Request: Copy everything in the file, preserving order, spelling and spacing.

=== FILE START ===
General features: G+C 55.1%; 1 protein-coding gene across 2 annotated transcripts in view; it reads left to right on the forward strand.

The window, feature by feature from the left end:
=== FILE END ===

General features: G+C 55.1%; 1 protein-coding gene across 2 annotated transcripts in view; it reads left to right on the forward strand.

The window, feature by feature from the left end: